Jean Nouvel and Mia Hägg team up again in France

Habiter Autrement joins the French Pritzker-prize winner in an award-winning social housing development
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The Lormont housing development in Bordeaux
The Lormont housing development in Bordeaux

It's not unusual for small architecture firms to collaborate with the big boys, but it's rare that they get to be the lead architect. This has happened not once but three times for Habiter Autrement. Set up by Swedish architect Mia Hägg, the Paris and Locarno-based practice has led on a series of social housing projects, in partnership with Ateliers Jean Nouvel.

"He's one of the few 'star' architects interested in the question of social housing," says Hägg. Hägg was actually in Nouvel's employ from 1998-2001, (and on the staff at Herzog & de Meuron from 2002-2007), before founding her own firm. "When you work in these highly competitive, high-performing offices, the average age is low, and if you want to develop your own thinking, you have to move on," she explains.

 

The Lormont housing development in Bordeaux
The Lormont housing development in Bordeaux

Habiter Autrement has concentrated on rethinking the common assumptions of housing, looking for ways to go beyond the standard solutions often imposed by clients and construction companies."The field of public housing is characterised by legislative constraints and limited budgets, frequently leading to compromised designs," Hägg says.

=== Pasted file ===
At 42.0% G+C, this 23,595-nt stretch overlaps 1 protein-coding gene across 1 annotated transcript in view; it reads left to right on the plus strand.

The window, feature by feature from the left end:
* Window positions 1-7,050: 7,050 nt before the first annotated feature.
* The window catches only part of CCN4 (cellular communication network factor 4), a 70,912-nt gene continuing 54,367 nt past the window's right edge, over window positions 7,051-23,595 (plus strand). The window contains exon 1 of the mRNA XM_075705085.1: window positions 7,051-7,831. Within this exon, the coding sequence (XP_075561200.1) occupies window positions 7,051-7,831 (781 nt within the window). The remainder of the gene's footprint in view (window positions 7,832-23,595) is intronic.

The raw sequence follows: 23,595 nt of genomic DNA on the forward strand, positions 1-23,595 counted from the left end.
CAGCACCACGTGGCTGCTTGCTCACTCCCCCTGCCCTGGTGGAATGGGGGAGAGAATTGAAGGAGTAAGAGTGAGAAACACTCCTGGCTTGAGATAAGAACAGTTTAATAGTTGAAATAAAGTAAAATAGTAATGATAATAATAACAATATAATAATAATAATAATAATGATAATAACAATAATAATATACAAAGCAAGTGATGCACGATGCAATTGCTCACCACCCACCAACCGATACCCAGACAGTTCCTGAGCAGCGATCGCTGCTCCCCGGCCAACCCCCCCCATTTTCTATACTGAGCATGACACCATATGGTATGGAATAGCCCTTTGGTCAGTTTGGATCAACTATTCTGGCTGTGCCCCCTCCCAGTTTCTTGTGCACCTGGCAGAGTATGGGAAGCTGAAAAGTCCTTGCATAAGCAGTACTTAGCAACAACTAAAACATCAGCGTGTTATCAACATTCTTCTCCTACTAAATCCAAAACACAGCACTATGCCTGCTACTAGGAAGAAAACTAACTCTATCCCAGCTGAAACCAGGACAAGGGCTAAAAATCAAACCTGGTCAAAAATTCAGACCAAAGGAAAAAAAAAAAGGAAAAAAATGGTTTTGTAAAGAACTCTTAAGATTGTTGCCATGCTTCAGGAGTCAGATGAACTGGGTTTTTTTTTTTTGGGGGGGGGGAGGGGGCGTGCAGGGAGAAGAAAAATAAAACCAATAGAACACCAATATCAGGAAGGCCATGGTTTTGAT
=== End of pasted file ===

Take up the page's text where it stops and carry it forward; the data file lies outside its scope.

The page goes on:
So for the Lormont housing estate in Bordeaux, Habiter Autrement and Nouvel have pushed to give residents more space. "When you look at public housing today, you have this strict brief that you need an entrance hall, a corridor, a separate kitchen and eating area. Everything becomes compartmentalised," says Hägg. Her solution was to have open lofts and to think up new ways of dividing the space. As a result, these flats are 50 per cent larger than usual.

 

The Lormont housing development in Bordeaux
The Lormont housing development in Bordeaux

This concentration on space means that materials are often simple or industrial, such as the corrugated iron-style cladding and the chipboard storage systems. But Hägg seems to thrive on an austere, bare-basics aesthetic, and squeezing the most out of a brief, a site, and a client. And it pays off; the development picked up the Bordeaux Agora Architecture Prize recently. To find out more, go here, to see some of  Habiter Autrement's other projects, notably its Colina de Deportes project and for Stockholm Energy Systems, (a pavilion commissioned in 2009) check out the wonderful Vitamin Green.  

And, last nut not least, for more on excellence in today's built environment, please consider our Atlas of 21st Century World Architecture, which draws together the best buildings that have broken ground since 2000.


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